Climate Activists and Scholars Unite at BIFA Makerere University to Advocate for Artistry in Climate Conservation

Ivan Sajjabi

Last Saturday, BIFA Makerere University’s main campus hosted a significant event organized by passionate climate activists, scholars, and young artists from diverse backgrounds. Their primary aim was to urge the government to integrate artistry into climate conservation efforts.

Their belief lies in the power of visible, active, performed, and danced expressions to creatively draw attention to the urgent need for environmental conservation.

The central theme of the gathering revolved around the intersection of culture, heritage, and climate change.

Understanding that culture influences behavior, collaboration, and innovation, while climate dictates the prevailing atmosphere impacting morale and performance, this event aimed to underscore their combined significance in shaping successful climate action and well-being.

During the discussions, Numulwana Hilda Victoria, Miss Tourism Buganda and Sese Islands, emphasized the invaluable role of heritage in climate action.

She highlighted that heritage harbors essential knowledge about sustainable practices from the past, advocating for learning from traditional methods in resource management, agriculture, and construction to inspire eco-friendly approaches.

The conversation also delved into the integration of art and culture into climate activism.

Ayebare Denise, a prominent climate activist, underscored the importance of engaging artists and equipping them with scientific knowledge for a more engaging and meaningful approach towards climate change advocacy.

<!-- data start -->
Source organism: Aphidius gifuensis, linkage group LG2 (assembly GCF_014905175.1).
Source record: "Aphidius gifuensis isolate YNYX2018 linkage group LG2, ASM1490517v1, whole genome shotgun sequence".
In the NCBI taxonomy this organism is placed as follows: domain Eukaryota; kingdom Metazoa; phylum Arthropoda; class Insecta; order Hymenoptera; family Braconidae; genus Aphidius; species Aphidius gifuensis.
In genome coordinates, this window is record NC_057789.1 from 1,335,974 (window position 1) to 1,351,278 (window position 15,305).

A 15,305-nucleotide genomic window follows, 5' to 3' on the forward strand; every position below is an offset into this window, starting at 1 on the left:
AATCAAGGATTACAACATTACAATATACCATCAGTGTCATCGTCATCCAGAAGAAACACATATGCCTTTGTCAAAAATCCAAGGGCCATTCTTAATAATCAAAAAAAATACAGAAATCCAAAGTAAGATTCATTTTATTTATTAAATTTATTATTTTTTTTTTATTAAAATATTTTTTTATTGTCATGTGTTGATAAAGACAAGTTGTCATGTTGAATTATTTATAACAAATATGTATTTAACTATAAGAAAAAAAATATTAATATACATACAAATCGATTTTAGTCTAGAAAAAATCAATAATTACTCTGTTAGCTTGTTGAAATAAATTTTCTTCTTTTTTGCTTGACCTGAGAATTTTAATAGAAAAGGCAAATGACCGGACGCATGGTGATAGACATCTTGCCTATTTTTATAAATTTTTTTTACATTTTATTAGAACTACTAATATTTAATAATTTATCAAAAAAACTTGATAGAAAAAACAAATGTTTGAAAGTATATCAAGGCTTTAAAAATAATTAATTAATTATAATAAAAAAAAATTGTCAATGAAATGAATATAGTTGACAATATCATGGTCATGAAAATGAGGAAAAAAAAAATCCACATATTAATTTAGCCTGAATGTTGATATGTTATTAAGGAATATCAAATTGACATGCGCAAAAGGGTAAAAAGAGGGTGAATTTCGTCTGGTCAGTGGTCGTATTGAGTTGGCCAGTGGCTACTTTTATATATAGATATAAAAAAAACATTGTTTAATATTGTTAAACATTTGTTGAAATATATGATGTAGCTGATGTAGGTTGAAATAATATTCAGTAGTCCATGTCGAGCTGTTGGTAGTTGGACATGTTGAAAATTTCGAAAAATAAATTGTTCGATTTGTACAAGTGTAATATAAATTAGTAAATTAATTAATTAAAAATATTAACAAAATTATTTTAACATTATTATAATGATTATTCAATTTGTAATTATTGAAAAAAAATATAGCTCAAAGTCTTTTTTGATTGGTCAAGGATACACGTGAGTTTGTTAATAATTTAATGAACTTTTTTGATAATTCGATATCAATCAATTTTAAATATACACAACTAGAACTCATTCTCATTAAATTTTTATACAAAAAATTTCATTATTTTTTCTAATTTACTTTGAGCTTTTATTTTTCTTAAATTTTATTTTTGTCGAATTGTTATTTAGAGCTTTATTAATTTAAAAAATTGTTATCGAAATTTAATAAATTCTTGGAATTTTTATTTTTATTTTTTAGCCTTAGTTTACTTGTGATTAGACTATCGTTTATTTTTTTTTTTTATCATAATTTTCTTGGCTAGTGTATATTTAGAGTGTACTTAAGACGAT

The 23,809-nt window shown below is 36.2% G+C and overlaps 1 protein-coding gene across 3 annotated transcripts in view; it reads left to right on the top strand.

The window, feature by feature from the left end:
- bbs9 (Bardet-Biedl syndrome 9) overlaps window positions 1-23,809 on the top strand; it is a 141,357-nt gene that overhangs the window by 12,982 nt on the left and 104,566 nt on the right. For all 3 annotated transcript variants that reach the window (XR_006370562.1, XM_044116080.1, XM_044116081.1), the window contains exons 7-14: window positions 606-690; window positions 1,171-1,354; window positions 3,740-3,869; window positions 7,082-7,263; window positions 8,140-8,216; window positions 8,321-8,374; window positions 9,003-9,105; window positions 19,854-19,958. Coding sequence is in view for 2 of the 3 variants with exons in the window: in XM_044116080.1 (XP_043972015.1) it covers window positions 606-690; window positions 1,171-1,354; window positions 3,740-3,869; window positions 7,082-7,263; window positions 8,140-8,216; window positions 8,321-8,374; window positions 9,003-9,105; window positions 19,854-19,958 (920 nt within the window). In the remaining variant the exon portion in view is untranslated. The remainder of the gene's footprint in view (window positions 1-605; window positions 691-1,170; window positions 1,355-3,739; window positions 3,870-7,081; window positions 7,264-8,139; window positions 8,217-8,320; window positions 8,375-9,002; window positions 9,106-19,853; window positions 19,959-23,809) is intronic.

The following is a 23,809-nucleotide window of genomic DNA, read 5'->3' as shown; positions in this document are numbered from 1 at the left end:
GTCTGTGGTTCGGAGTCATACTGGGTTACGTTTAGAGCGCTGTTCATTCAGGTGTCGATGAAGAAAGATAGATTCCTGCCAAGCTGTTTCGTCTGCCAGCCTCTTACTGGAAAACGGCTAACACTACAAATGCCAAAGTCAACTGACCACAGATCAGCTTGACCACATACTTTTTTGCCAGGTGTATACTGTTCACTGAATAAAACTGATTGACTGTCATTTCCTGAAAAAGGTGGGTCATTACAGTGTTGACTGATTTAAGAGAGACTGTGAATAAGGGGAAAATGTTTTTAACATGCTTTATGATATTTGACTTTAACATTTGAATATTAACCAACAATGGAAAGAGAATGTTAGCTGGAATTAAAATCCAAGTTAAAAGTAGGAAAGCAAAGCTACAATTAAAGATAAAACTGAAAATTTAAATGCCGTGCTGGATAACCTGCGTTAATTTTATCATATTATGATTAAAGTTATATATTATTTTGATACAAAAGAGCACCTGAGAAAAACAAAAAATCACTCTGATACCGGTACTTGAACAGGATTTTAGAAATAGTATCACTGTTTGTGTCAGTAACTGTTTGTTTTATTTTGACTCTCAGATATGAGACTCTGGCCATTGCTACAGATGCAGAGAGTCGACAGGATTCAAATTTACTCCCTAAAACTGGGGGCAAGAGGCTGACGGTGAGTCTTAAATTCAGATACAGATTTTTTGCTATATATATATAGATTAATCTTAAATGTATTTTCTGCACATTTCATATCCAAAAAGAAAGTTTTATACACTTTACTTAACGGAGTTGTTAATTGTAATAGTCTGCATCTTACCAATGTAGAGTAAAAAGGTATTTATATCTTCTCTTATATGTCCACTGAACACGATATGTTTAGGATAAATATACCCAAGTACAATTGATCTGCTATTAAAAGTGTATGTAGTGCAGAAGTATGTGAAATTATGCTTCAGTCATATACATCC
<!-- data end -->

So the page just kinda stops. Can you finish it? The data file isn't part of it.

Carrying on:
In a statement by Hon Twekambe Kabaruli, Secretary for Information and Publicity of the 34th NEC of UNSA, there was a commitment to addressing climate conservation issues.

The statement outlined plans to plant at least 500,000 trees within schools in Uganda, citing the frequent floods in Kampala and the destruction caused by the flooding of River Kafu to highlight the urgency of environmental conservation.

The event saw a convergence of young artists and cultural practitioners at the Makerere Art Gallery, uniting to shape a future where art and culture play a pivotal role in addressing climate change challenges. The day marked the launch of “The Great Imagining,” an initiative aimed at inspiring creatives to champion climate action towards sustainability.

Key takeaways highlighted the borderless nature of climate change and emphasized the role of art and culture in visualizing climate change problems. Moreover, it emphasized the need for artists to be active influencers and advocates, playing a crucial role in fostering public awareness and inspiring action.

This event, marking the commencement of activities for 2024 at Culture Declares Emergency Uganda, witnessed the collaboration of various climate activists, artists, and policymakers in discussions, letter-writing exercises, film screenings, and captivating performances, and art exhibition at the Makerere Art Gallery.

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